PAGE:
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Second trimester post-abortion family planning uptake and associated factors in 14 public health facilities in Central Uganda: a cross-sectional study



Post-abortion family planning counselling and provision are known high impact practices preventing unintended pregnancies. Little is known, however, about specific needs in the second trimester. Our study aims to assess post-abortion family planning uptake and its associated factors among women with second-trimester incomplete abortion.


We conducted a cross-sectional survey of 1191 women with incomplete second trimester abortion that received treatment at 14 comprehensive emergency obstetric care public health facilities in central Uganda from August 2018 to November 2021. We computed the post-abortion uptake of family planning within 2 weeks of treatment, described the types of methods accepted, and the reasons for declining family planning. We described the socio-demographic, reproductive, abortion-related, and health facility characteristics. We used mixed effects generalized linear models to obtain percentage differences for factors independently associated with post-abortion family planning uptake.


Second-trimester post-abortion family planning uptake was 65.6%. Implants (37.5%) and progestin only injectables (36.5%) were the commonly chosen methods; natural (0.1%), permanent (0.8%), and condoms (4%) were the least chosen methods. 45.2% of the women who declined family planning desired another pregnancy soon. Women whose spouses were aware of the pregnancy or had planned pregnancy had 11% (− 10.5, 95% CI − 17.1 to − 3.8) and 12% (− 11.7, 95% CI − 19.0 to − 4.4) less uptake compared to women whose spouses were not aware of the pregnancy or those with unplanned pregnancies respectively. Uptake was 8% (− 7.8, 95% CI − 12.6% to − 3.0%) lower among Islamic women compared to Anglicans. Women who received post-abortion family planning counselling or had more than four live births had 59% (59.4, 95% CI 42.1 to 76.7) and 13% (13.4, 95% CI 4.0 to 22.8%) higher uptake compared to women who did not receive counselling or women with no live births, respectively.


The uptake of second-trimester post-abortion family planning in Uganda was higher than previous estimates. Post-abortion family planning counselling, grand multiparity, and the need to avoid an unplanned pregnancy enhance post-abortion family planning uptake in the second trimester. Ministry of Health should strengthen post-abortion family planning counselling, especially couple counselling; at all health facilities in the country and also ensure an adequate and accessible supply of a wide contraceptive method mix.


Globally, an estimated 121 million women experience unintended pregnancy annually, and 61% of these unintended pregnancies end up as abortions [1]. Sub-Saharan Africa has the highest burden of unintended pregnancies (91 per 1000 women), unsafe abortions (77%), and a low contraceptive rate (29%) [2]. Following an abortion, the World Health Organization (WHO) recommends that a woman should wait for at least 6 months before getting pregnant again, to minimize pregnancy-related health risks [3]. Accessible and consistent use of family planning has potential to reduce maternal deaths by an estimated 25–35% [4]; with Indonesia giving estimates as high as 43% [5].

Post-abortion family planning (PAFP) is an essential element of post-abortion care (PAC) [6], that averts repeated unintended pregnancies and promotes healthier timing and spacing of pregnancies. Women are often unaware that fertility may resume within 2 weeks after an abortion hence the importance to ensure access to counseling and a range of modern methods in PAC delivery settings at the initial visit to prevent a subsequent unplanned pregnancy [2, 7]. While this is the ideal, some women may not benefit from either service due to: limited physical space at the facility and time for counselling, lack of family planning methods, misinformation or lack of knowledge on when to start the method, and lack of skills especially in provision of long term and permanent methods [8]. This increases the unmet need for family planning among PAC clients and is seen as a missed opportunity. Women are more likely to accept a family planning method post-abortion if offered appropriate counselling and method provision at the same setting [9].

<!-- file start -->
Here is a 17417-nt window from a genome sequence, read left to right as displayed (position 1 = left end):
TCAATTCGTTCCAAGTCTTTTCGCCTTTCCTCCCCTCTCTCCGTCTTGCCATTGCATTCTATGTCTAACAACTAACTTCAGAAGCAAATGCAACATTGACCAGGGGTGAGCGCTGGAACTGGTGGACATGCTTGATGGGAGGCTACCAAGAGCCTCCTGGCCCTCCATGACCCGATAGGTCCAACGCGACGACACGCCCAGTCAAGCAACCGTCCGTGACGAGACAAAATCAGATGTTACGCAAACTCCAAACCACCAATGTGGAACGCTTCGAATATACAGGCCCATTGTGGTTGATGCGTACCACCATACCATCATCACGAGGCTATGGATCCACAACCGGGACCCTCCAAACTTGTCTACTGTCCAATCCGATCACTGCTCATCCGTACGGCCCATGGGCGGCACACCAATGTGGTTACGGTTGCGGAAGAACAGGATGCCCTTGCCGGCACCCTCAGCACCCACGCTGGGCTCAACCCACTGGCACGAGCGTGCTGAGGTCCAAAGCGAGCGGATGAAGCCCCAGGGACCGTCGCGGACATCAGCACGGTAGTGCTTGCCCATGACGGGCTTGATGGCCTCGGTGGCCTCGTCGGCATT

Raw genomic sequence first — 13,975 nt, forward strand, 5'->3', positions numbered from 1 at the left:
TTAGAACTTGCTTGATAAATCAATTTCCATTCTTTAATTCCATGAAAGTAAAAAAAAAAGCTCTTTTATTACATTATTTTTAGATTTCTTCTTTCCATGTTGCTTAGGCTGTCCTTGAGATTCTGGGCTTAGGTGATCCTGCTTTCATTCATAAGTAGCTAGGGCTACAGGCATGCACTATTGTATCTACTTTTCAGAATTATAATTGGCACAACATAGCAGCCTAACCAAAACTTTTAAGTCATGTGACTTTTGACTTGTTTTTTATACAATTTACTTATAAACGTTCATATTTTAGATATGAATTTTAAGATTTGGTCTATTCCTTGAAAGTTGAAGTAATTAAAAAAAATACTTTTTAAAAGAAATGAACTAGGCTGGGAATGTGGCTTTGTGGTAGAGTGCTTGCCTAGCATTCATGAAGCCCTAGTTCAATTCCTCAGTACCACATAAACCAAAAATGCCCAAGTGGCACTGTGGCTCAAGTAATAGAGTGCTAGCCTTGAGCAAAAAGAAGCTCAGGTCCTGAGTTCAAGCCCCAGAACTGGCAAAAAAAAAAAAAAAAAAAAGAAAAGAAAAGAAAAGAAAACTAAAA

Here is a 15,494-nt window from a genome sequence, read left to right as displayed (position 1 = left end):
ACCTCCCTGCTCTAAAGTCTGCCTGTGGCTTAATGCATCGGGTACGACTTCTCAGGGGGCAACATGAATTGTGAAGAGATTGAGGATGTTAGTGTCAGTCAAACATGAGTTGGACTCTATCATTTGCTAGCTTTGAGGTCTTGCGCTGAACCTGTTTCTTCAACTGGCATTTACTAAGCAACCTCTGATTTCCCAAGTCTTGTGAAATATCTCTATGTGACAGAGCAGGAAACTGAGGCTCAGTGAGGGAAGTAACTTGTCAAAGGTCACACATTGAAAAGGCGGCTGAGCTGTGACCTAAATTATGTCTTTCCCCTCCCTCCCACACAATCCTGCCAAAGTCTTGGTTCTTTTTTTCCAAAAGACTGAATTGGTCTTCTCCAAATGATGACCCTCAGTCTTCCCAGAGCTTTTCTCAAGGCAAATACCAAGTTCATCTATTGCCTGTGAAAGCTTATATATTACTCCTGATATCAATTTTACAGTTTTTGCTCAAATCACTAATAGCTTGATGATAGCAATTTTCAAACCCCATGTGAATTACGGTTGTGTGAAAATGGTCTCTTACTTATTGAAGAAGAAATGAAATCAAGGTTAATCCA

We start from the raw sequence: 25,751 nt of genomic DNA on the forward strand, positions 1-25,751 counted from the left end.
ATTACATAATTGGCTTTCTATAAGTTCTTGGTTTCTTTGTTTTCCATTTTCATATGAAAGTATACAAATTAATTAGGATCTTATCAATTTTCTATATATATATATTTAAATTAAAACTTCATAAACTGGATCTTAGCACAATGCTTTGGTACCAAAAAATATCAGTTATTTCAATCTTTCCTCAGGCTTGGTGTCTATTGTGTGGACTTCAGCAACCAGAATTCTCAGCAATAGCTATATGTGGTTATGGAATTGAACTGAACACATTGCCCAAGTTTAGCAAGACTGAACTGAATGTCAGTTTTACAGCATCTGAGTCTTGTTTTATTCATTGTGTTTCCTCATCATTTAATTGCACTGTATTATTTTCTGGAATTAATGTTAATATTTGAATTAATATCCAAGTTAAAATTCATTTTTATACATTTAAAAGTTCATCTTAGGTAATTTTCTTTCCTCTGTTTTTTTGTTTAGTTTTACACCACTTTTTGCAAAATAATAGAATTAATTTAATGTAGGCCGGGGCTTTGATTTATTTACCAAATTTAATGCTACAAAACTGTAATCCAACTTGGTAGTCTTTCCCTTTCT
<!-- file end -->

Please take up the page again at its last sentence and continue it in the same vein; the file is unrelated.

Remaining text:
Studies in Africa and Asia demonstrate PAFP uptake rates ranging from 78% up to 90% [9,10,11]. There’s limited data on PAFP uptake in Uganda, a country with a low contraceptive prevalence rate of 39% among married women [12], however some evidence shows that not all women who want a family planning method can access the service [12, 13]. A qualitative study in Uganda exploring the role of midwives in PAC highlighted barriers to PAFP uptake as: lack of time for counselling due to heavy work load, inability to access PAFP counselling on the gynaecology ward and misinformation on side effects of family planning [13]. Additional barriers to PAFP include: religious and cultural beliefs [11], and the restricted prescription of long acting reversible contraceptives to doctors [14].

All modern methods can be used after an abortion [3]. The most commonly used methods are the short acting reversible contraceptive methods like pills, condoms, and injectables while the long acting reversible contraceptives, implants and intrauterine devices, have low uptake rates despite their known high efficacy in preventing pregnancies [10, 14]. A recent multi-country survey on abortion-related morbidity in East and Southern Africa showed hormonal injectables and implants as the most frequently used family planning methods post abortion in Uganda [15]. The use of long acting reversible contraceptives is a high impact recommended practice in PAC [7]; due to their high effectiveness and user satisfaction and thus highly recommended compared to self-administered methods like the oral pills and condoms [16], to prevent unwanted pregnancies.